Jerusalem – Throughout the day yesterday, IDF ground troops, with the assistance of the Israeli Air Force and in coordination with the Israeli intelligence, carried out more operations against terrorists in the Gaza Strip.
During the activity in the northern Gaza Strip that began on Monday night, the IDF carried out two aerial attacks and hit four armed terrorists, two of whom were killed. During the operation, IDF forces discovered and destroyed three Kassam rocket launchers.
At the same time, the IDF conducted an operation against terror bases in the southern Gaza Strip. In separate incidents there, IDF forces were confronted by armed terrorists in which anti-tank rockets were fired at the forces. The IDF responded with ground and aerial fire.
In one of the instances, an IDF tank was hit by an anti-tank rocket that caused light injuries to four of the soldiers. The forces responded and killed three of the armed terrorists.
Mullen Receives Special Briefing
On IAF’s Recent Operations
Israel Air Force Commander Maj. Gen. Eliezer Shkedi on Monday demonstrated to U.S. Chairman of the Joint Chiefs of Staff Adm. Michael Mullen the IAF’s offensive capabilities and informed him in great detail about the most recent IAF operations. Adm. Mullen showed a great deal of interest.
The visit by Adm. Mullen, which has been cast as “historic,” was deemed a success. The two shared extensive information with one another, mainly intelligence material, particularly about Iran. The Israelis presented Adm. Mullen with the information currently in Israel’s possession with respect to the Iranian nuclear program. The parties also discussed the use of a multi-layered defense against rockets and missiles.
Israeli Chief of Staff Lt. Gen. Gabi Ashkenazi reviewed with Adm. Mullen the results of the investigations that were conducted about the Second Lebanon War and the various processes of change and improvement that the IDF has undergone in the course of the past year. Adm. Mullen told his host that he viewed the IDF as a close and important ally.
Olmert Aides: ‘American Report Hasn’t Changed
“We haven’t got a single piece of information that might contradict the Israeli assumption that Iran is continuing with its effort to develop nuclear weapons at full pace,” said senior officials close to Prime Minister Ehud Olmert last night.
The American-based assessment that Iran stopped developing nuclear weapons in 2003 is still reverberating in the political-security corridors in Israel. Officials close to Mr. Olmert said that “the American report hasn’t changed in the least the fundamental premise of Israeli policy, which is geared to thwart and to stymie the Iranian effort by diplomatic means and by means of military planning that will damage, when the time arrives, the Iranian nuclear installations. Even if we succeed in delaying the development of Iran’s nuclear weapons by a few years, we will thereby ensure that the nuclear option is off the table, if there is a regime change in Iran, for example.”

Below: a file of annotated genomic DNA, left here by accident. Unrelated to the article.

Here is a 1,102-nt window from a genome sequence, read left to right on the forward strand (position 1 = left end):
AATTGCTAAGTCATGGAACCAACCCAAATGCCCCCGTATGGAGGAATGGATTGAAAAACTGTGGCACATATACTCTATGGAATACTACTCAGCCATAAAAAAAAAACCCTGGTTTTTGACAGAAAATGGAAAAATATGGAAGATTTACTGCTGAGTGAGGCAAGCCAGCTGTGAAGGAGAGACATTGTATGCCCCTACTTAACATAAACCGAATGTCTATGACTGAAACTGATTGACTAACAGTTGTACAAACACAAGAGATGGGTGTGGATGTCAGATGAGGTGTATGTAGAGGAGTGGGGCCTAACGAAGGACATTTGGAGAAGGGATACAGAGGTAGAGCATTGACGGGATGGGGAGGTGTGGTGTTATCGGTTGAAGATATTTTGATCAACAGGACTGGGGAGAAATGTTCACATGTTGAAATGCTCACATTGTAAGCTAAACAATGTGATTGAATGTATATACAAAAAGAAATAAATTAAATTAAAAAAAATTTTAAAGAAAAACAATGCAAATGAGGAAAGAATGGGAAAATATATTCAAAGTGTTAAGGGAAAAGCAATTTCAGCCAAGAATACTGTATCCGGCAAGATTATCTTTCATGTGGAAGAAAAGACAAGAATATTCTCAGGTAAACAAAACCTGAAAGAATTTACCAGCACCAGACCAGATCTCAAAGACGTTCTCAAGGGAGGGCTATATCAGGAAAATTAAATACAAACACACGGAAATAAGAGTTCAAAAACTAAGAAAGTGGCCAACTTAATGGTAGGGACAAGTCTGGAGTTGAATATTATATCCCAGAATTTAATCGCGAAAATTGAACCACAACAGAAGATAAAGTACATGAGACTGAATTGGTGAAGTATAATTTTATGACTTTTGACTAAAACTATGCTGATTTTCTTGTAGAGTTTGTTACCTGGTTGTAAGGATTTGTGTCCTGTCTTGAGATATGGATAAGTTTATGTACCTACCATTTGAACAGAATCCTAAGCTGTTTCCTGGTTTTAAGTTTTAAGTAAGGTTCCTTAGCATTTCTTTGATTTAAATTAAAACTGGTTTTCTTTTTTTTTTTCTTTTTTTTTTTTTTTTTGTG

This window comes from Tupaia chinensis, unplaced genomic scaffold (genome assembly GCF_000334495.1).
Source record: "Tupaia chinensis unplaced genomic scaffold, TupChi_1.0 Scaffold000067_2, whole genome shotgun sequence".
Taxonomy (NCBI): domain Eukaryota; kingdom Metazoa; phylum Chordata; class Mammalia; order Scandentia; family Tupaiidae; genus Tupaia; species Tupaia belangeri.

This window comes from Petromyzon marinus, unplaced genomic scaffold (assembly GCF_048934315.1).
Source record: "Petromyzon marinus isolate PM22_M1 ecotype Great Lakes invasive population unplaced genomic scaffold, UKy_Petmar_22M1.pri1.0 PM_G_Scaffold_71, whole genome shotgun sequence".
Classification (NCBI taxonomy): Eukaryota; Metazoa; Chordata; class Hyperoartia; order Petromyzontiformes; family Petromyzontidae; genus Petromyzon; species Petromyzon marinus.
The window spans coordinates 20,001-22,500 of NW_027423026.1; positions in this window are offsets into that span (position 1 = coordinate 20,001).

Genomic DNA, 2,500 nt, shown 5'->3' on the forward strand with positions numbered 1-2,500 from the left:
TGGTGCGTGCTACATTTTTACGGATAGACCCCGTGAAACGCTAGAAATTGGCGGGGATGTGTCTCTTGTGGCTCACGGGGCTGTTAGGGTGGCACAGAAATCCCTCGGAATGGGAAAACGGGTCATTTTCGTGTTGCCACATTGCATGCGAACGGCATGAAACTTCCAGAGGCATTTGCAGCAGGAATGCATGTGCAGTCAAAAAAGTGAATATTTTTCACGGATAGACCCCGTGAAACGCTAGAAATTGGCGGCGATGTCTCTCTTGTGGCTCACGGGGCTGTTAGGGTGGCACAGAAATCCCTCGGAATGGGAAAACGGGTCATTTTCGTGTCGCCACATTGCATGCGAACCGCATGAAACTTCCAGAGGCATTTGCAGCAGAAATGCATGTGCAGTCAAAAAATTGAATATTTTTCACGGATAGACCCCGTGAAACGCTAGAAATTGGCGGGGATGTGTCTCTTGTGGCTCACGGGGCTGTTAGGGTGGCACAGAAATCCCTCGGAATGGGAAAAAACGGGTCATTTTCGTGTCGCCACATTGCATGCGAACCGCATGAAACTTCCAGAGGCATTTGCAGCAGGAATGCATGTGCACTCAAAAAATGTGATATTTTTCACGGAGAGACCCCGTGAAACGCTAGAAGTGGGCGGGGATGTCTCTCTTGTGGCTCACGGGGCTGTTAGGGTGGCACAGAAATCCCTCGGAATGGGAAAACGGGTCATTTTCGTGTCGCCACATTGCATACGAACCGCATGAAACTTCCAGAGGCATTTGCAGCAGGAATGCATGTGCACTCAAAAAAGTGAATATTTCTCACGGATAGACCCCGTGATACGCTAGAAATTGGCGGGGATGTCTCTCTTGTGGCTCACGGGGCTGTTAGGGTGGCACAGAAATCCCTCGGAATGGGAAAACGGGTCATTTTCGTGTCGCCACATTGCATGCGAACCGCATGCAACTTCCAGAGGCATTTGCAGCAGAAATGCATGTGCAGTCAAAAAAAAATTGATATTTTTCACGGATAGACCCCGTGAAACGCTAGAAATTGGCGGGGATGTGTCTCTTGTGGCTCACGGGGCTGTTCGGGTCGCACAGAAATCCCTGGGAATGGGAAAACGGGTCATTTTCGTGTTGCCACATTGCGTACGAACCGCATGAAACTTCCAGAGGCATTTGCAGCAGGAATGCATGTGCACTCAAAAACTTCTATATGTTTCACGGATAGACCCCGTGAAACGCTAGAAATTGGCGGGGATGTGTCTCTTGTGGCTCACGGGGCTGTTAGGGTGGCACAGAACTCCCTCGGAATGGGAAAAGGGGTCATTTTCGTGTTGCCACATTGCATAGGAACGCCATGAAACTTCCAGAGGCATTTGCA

Mr. Olmert, who was in the United States a few weeks ago to attend the Annapolis conference, left for the U.S. with the assumption that he was about to hold one of his most important meetings with President George W. Bush.
But in the one-on-one meeting in the White House, the president said there would be differences in the approaches taken by Israel and the United States as to the date at which the Iranians would have the capacity to manufacture nuclear weapons. Mr. Bush offered Mr. Olmert no hint about the consensus among the 16 American intelligence agencies that Iran had actually suspended its nuclear weapons program in 2003.
Now Israeli officials realize how difficult it would be to enlist the U.S. in the course of President Bush’s last year in office to grant Israel a security umbrella if it decides to attack Iran’s nuclear installations on its own.
Israeli officials, therefore, are continuing to monitor the Iranian activity. Moreover, Mr. Olmert has instructed the intelligence community to share with their American counterparts all information that is gathered on the assumption that if the Iranian efforts are successful, this will be an existential threat to the state of Israel.
Officials in the Israeli political establishment have been careful not to criticize the authors of the American report publicly. But in private conversations, the Israelis who are privy to the secrets of the Iranian nuclear program say that the American report suffers from what they describe as the “post-trauma of an intelligence that failed to predict the terror attack on the Twin Towers in New York and then was deceived by Iraqi expatriates who dragged the Bush administration into the failed war in Iraq.”
There are no differences, say Israeli officials, between Israel and the Americans on two issues: The Iranians are continuing to develop long-range missiles and, in tandem, they are continuing to enrich uranium. “And let’s suppose that we’re off by half a year in our assessment,” said one high-ranking official close to Mr. Olmert. “Our premise with respect to the danger posed by Iran to the region, and specifically to Israel, is grave and obliges us to prepare accordingly.”
©The Bulletin 2007